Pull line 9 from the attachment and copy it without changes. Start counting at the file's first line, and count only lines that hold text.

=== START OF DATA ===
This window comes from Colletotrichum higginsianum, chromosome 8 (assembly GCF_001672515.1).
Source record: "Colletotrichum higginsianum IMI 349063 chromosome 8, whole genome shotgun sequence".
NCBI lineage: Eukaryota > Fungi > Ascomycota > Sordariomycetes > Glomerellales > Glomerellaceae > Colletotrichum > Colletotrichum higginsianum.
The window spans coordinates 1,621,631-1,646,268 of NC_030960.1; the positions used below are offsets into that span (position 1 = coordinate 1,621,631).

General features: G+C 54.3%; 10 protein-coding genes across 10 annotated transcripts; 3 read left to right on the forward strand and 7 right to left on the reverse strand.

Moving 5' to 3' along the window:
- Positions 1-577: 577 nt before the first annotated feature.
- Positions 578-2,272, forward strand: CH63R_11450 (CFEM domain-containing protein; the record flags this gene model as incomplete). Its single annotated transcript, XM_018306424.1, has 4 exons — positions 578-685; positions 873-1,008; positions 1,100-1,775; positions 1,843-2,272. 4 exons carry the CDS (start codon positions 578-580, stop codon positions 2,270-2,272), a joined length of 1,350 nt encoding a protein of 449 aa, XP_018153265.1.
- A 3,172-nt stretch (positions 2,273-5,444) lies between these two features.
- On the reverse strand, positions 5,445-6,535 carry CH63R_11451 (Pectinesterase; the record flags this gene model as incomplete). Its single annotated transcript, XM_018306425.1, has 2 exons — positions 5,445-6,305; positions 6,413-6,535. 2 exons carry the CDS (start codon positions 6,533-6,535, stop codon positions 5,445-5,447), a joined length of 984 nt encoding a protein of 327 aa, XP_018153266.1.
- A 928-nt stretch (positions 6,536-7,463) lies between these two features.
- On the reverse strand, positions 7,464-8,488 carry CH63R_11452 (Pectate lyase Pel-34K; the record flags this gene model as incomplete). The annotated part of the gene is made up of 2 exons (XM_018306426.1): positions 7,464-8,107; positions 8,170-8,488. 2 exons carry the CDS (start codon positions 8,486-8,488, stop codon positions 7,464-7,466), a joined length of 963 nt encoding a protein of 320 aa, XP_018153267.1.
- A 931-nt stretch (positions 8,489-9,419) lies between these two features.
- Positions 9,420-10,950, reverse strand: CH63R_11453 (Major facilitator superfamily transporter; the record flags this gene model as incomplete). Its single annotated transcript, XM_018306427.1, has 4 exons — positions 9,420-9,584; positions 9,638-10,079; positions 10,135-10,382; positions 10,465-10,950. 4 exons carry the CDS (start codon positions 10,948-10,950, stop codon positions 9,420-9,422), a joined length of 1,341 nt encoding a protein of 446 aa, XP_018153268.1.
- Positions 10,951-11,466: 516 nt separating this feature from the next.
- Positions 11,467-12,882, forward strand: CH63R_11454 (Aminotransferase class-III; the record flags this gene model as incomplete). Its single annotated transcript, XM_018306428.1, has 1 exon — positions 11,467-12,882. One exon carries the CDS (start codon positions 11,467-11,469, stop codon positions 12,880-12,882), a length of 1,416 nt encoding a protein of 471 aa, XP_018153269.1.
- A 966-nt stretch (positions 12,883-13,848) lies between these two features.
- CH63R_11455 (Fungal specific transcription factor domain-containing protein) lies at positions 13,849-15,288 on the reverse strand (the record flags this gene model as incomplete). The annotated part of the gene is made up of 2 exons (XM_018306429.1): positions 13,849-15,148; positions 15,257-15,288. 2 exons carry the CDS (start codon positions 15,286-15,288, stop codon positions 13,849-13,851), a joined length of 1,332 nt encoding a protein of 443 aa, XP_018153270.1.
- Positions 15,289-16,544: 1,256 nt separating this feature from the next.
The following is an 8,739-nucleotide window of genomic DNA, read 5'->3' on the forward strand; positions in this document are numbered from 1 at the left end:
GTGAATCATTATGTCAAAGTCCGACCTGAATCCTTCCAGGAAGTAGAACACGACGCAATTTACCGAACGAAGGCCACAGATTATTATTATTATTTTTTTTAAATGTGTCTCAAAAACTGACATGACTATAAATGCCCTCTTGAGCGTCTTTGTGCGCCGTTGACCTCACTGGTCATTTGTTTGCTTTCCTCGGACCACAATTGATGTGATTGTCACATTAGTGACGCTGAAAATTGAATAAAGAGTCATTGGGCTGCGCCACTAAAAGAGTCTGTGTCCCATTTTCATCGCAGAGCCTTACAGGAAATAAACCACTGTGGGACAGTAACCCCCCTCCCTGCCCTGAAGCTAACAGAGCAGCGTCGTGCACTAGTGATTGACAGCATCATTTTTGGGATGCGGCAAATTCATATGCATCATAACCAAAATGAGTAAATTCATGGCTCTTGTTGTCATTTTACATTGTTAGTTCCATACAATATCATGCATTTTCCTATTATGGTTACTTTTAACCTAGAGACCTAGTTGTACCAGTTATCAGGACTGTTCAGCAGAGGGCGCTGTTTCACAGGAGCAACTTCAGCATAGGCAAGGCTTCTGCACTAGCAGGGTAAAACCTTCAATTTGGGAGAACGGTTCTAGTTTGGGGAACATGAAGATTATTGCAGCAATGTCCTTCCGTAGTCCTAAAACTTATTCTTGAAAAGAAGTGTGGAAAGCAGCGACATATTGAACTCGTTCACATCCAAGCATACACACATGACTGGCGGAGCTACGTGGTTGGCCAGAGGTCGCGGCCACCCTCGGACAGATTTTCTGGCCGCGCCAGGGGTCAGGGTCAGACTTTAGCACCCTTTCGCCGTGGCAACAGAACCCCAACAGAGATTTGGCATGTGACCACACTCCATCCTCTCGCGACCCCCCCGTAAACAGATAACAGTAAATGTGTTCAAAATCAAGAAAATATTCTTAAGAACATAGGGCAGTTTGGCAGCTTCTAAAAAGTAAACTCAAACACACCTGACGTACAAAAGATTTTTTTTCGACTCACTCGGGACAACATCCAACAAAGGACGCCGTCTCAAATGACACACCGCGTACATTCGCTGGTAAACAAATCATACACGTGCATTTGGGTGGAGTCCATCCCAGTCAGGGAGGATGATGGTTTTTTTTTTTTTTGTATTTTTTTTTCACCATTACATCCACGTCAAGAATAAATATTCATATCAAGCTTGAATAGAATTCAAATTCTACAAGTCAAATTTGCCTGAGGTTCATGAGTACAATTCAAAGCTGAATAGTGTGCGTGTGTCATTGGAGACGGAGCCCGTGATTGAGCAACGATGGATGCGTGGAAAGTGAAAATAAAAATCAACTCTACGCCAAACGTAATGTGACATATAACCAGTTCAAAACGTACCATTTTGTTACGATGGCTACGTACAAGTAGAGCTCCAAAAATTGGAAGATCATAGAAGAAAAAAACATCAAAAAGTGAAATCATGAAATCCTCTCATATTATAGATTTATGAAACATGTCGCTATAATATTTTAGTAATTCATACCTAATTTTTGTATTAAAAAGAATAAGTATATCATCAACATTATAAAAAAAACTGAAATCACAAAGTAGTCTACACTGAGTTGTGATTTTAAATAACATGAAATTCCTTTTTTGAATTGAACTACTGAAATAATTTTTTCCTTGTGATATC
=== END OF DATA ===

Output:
- A 3,172-nt stretch (positions 2,273-5,444) lies between these two features.